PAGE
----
I have no questions, only a couple of comments. Dave Hunt’s book, “What Love is This?”, is excellent, clear, and for the most part fairly concise. I fail to understand why you spent so much time in you lengthy “Open Letter to Dave Hunt”, when he is so clearly correct. The entire issue of Unconditional Election encompasses, promotes, and fosters intellectual eletisim and the self-centered assumption of God’s favored status at the expense the “unelected”. In short, it represents the smug satisfaction of “knowing” you are of the “Chosen Few”. Further, it is a gross and heretical twisting of Scripture – a pseudoscience without logic other than its own self-definitions and reminds me of astrology in that aspect: That is why it is so full of contradictions and “mystery”. Yikes! Calvin, Augistine and the early Roman Catholic Church are right up there with the worst tyrants history has to offer. Your “Open letter…” only makes this more clear. I pity you and pray for you. Ray Wiberg

   Number of factual, historical, or exegetical issues responded to by Mr. Wiberg: 0. Number of factual, historical, or exegetical issues responded to by Mr. Hunt: same.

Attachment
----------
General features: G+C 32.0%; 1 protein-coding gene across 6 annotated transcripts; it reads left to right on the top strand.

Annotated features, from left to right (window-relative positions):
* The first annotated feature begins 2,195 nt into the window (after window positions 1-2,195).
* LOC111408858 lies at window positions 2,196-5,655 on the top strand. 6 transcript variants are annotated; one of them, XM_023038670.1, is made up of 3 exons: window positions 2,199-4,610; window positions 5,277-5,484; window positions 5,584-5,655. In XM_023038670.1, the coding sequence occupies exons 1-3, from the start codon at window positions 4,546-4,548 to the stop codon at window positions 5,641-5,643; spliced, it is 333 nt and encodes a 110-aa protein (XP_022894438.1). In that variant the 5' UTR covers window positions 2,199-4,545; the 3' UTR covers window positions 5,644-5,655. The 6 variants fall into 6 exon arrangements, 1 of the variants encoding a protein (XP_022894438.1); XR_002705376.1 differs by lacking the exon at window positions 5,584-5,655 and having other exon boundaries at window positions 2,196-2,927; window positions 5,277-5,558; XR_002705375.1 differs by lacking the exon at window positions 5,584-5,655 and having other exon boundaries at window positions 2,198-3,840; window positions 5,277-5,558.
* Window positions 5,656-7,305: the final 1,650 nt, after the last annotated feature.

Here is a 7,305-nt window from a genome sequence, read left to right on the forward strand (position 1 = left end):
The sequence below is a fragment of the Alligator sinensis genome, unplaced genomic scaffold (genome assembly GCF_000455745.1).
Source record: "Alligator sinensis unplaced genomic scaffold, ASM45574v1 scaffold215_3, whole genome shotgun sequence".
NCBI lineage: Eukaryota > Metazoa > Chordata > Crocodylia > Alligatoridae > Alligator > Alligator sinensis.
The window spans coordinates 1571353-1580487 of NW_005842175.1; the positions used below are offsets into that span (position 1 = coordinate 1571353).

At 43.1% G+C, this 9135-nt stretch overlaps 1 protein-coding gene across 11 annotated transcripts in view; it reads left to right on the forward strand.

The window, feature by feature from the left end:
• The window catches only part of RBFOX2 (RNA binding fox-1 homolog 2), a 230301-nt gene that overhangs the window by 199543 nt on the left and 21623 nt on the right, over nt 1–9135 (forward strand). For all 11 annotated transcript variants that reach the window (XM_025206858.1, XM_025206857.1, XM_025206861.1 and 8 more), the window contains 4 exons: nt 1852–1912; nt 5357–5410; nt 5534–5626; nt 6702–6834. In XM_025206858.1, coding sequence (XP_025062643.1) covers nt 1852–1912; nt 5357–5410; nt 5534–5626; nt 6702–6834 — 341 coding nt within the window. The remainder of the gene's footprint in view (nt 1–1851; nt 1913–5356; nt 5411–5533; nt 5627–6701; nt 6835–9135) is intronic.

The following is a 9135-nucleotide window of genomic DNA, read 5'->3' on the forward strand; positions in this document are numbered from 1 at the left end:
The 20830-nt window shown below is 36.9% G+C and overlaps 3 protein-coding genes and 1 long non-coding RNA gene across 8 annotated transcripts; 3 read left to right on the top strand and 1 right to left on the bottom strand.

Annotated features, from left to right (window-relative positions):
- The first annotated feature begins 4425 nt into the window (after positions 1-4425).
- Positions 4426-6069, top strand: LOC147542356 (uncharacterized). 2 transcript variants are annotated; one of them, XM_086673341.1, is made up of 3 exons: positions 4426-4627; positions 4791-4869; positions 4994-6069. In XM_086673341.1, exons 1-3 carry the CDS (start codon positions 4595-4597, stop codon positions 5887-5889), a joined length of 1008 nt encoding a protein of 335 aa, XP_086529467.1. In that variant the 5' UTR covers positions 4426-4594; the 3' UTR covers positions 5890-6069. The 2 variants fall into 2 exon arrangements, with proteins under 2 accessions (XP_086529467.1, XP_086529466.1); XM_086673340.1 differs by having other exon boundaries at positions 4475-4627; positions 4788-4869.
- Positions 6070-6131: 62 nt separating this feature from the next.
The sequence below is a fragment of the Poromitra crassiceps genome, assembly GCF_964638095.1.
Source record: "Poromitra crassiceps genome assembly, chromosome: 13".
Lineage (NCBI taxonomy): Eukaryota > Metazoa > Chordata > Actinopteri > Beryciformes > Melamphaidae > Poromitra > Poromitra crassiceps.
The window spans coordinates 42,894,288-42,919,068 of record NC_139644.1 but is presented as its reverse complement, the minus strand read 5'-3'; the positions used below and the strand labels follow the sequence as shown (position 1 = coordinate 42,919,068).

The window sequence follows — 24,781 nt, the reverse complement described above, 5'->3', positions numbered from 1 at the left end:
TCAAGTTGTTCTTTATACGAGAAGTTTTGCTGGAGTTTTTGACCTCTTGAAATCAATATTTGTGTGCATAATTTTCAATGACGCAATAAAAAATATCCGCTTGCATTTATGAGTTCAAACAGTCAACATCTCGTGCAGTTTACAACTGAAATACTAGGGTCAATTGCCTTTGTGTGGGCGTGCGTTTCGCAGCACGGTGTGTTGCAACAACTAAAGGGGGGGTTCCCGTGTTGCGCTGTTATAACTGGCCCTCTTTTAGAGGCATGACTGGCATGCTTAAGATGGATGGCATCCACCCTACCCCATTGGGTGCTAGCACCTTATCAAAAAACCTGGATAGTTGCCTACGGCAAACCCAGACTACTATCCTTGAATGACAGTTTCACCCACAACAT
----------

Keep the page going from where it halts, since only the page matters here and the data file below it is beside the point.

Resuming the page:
On How Theology Determines Apologetics

I would like to request James White to use his knowledge to tame Islam – rather than wasting time on other christians like William Lane Craig, who frankly is doing a very good job. Let us focus on the MAIN doctrines like Divinity of Christ, his life and message, which we all accept cutting across different apologetic styles, cutting across denominations etc. So, instead of wasting time on minor issues of differences, it will be better to spend time on those who do not accept Christ at all. Today’s challenge is Islam. I am from a place where I am seeing on TV, islamic channels that are talking more on christianity than Islam – they are using completely incorrect understanding of christian doctrines, attacking them and airing them on TV to audiene who do not know anything. If Islam is tamed at the level of best Islamic debaters, the well defined arguments can then be used by ordinary people in their conversations with muslims.

   I appreciate your desire to see Islam refuted. I share your passion, and am regularly involved in study of Islamic belief and apologetics. I am spending the majority of my study time on Islam and its apologists.
   But I cannot allow my desire to see Islam refuted to over-shadow the truth to which I seek to direct Muslims themselves. You have given very clear expression to one of the greatest dangers in apologetics: pragmatism. “We need to respond to Islam! So, let’s not worry about the specifics of the faith to which we hope to direct them!” May I suggest that our desire to see Muslims come to know Christ should only heighten our concern for accuracy in our proclamation of biblical truth? Vanilla Christianity is not what Muslims need to hear. Biblical, thorough, accurate, consistent Christianity is the only antidote to Islam.